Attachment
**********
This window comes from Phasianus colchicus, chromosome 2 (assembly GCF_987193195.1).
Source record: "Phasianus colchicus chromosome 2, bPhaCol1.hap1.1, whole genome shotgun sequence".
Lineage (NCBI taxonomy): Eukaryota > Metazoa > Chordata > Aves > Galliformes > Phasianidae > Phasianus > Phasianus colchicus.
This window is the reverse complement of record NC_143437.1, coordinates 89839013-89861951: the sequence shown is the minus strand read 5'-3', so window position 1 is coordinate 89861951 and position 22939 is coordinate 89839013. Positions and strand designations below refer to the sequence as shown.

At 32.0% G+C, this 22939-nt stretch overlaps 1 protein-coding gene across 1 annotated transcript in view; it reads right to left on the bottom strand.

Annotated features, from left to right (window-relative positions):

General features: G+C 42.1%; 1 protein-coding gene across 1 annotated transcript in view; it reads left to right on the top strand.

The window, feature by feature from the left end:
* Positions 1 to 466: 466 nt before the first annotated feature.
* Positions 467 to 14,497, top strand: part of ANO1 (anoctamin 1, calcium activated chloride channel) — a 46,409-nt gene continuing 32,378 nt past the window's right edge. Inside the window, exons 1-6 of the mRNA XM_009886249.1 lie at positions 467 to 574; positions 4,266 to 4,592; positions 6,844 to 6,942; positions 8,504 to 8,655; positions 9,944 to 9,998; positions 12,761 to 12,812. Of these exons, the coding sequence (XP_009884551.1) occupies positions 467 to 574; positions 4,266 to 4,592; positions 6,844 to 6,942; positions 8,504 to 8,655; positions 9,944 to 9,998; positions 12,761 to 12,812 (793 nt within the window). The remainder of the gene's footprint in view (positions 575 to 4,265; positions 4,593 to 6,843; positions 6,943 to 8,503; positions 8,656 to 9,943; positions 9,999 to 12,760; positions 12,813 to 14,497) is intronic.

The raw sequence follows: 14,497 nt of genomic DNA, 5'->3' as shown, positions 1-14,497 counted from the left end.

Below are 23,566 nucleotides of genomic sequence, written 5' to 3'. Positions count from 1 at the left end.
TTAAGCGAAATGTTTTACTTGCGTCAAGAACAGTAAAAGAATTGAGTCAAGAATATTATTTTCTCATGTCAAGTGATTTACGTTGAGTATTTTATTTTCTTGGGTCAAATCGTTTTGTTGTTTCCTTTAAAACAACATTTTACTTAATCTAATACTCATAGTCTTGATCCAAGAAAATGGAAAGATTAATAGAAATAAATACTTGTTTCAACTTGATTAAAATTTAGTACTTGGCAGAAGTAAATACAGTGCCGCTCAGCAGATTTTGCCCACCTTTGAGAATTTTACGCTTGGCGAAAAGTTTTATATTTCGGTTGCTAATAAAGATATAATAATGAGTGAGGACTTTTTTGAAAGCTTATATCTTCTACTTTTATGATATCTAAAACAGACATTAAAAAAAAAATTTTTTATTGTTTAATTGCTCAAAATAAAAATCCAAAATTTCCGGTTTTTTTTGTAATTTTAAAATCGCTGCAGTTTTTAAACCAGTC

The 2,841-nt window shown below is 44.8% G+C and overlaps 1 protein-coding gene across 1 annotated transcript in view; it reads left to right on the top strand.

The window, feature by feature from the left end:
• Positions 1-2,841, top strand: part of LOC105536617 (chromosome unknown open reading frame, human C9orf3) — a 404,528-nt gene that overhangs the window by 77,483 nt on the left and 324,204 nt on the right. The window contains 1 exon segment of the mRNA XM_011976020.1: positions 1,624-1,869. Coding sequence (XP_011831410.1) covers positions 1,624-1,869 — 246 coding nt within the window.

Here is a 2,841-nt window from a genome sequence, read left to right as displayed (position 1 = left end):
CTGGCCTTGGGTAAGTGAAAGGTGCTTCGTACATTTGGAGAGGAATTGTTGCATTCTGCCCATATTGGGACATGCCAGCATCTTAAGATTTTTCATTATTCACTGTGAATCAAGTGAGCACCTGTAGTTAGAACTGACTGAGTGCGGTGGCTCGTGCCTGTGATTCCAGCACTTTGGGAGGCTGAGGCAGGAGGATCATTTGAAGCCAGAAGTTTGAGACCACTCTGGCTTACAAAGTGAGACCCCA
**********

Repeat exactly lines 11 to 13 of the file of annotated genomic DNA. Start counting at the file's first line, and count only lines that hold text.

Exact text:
The raw sequence follows: 14,497 nt of genomic DNA, 5'->3' as shown, positions 1-14,497 counted from the left end.

Below are 23,566 nucleotides of genomic sequence, written 5' to 3'. Positions count from 1 at the left end.
TTAAGCGAAATGTTTTACTTGCGTCAAGAACAGTAAAAGAATTGAGTCAAGAATATTATTTTCTCATGTCAAGTGATTTACGTTGAGTATTTTATTTTCTTGGGTCAAATCGTTTTGTTGTTTCCTTTAAAACAACATTTTACTTAATCTAATACTCATAGTCTTGATCCAAGAAAATGGAAAGATTAATAGAAATAAATACTTGTTTCAACTTGATTAAAATTTAGTACTTGGCAGAAGTAAATACAGTGCCGCTCAGCAGATTTTGCCCACCTTTGAGAATTTTACGCTTGGCGAAAAGTTTTATATTTCGGTTGCTAATAAAGATATAATAATGAGTGAGGACTTTTTTGAAAGCTTATATCTTCTACTTTTATGATATCTAAAACAGACATTAAAAAAAAAATTTTTTATTGTTTAATTGCTCAAAATAAAAATCCAAAATTTCCGGTTTTTTTTGTAATTTTAAAATCGCTGCAGTTTTTAAACCAGTC